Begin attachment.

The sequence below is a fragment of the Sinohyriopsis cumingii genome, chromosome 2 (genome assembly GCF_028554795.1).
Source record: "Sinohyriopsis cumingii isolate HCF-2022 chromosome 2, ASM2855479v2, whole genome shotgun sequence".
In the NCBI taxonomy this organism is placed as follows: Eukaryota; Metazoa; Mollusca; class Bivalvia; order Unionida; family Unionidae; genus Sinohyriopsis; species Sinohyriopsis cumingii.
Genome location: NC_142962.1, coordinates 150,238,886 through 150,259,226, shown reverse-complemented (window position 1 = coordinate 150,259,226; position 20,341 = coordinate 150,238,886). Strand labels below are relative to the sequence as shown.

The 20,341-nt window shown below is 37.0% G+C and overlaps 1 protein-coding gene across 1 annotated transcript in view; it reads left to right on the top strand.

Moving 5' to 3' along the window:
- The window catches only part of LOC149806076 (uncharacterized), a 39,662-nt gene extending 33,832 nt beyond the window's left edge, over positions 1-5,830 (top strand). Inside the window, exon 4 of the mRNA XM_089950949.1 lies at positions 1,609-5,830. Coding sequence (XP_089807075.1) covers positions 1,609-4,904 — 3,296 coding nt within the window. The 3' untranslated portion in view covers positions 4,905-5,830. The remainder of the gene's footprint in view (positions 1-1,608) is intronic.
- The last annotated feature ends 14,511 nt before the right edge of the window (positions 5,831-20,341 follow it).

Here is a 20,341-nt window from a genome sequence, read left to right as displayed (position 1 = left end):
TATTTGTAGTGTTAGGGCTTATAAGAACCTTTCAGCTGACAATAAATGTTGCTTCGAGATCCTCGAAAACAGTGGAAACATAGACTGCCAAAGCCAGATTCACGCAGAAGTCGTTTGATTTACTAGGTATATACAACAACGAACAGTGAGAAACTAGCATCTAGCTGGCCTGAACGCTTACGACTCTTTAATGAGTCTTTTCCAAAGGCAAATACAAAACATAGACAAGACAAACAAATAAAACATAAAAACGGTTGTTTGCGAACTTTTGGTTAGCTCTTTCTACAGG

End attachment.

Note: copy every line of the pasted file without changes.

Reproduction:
The sequence below is a fragment of the Sinohyriopsis cumingii genome, chromosome 2 (genome assembly GCF_028554795.1).
Source record: "Sinohyriopsis cumingii isolate HCF-2022 chromosome 2, ASM2855479v2, whole genome shotgun sequence".
In the NCBI taxonomy this organism is placed as follows: Eukaryota; Metazoa; Mollusca; class Bivalvia; order Unionida; family Unionidae; genus Sinohyriopsis; species Sinohyriopsis cumingii.
Genome location: NC_142962.1, coordinates 150,238,886 through 150,259,226, shown reverse-complemented (window position 1 = coordinate 150,259,226; position 20,341 = coordinate 150,238,886). Strand labels below are relative to the sequence as shown.

The 20,341-nt window shown below is 37.0% G+C and overlaps 1 protein-coding gene across 1 annotated transcript in view; it reads left to right on the top strand.

Moving 5' to 3' along the window:
- The window catches only part of LOC149806076 (uncharacterized), a 39,662-nt gene extending 33,832 nt beyond the window's left edge, over positions 1-5,830 (top strand). Inside the window, exon 4 of the mRNA XM_089950949.1 lies at positions 1,609-5,830. Coding sequence (XP_089807075.1) covers positions 1,609-4,904 — 3,296 coding nt within the window. The 3' untranslated portion in view covers positions 4,905-5,830. The remainder of the gene's footprint in view (positions 1-1,608) is intronic.
- The last annotated feature ends 14,511 nt before the right edge of the window (positions 5,831-20,341 follow it).

Here is a 20,341-nt window from a genome sequence, read left to right as displayed (position 1 = left end):
TATTTGTAGTGTTAGGGCTTATAAGAACCTTTCAGCTGACAATAAATGTTGCTTCGAGATCCTCGAAAACAGTGGAAACATAGACTGCCAAAGCCAGATTCACGCAGAAGTCGTTTGATTTACTAGGTATATACAACAACGAACAGTGAGAAACTAGCATCTAGCTGGCCTGAACGCTTACGACTCTTTAATGAGTCTTTTCCAAAGGCAAATACAAAACATAGACAAGACAAACAAATAAAACATAAAAACGGTTGTTTGCGAACTTTTGGTTAGCTCTTTCTACAGG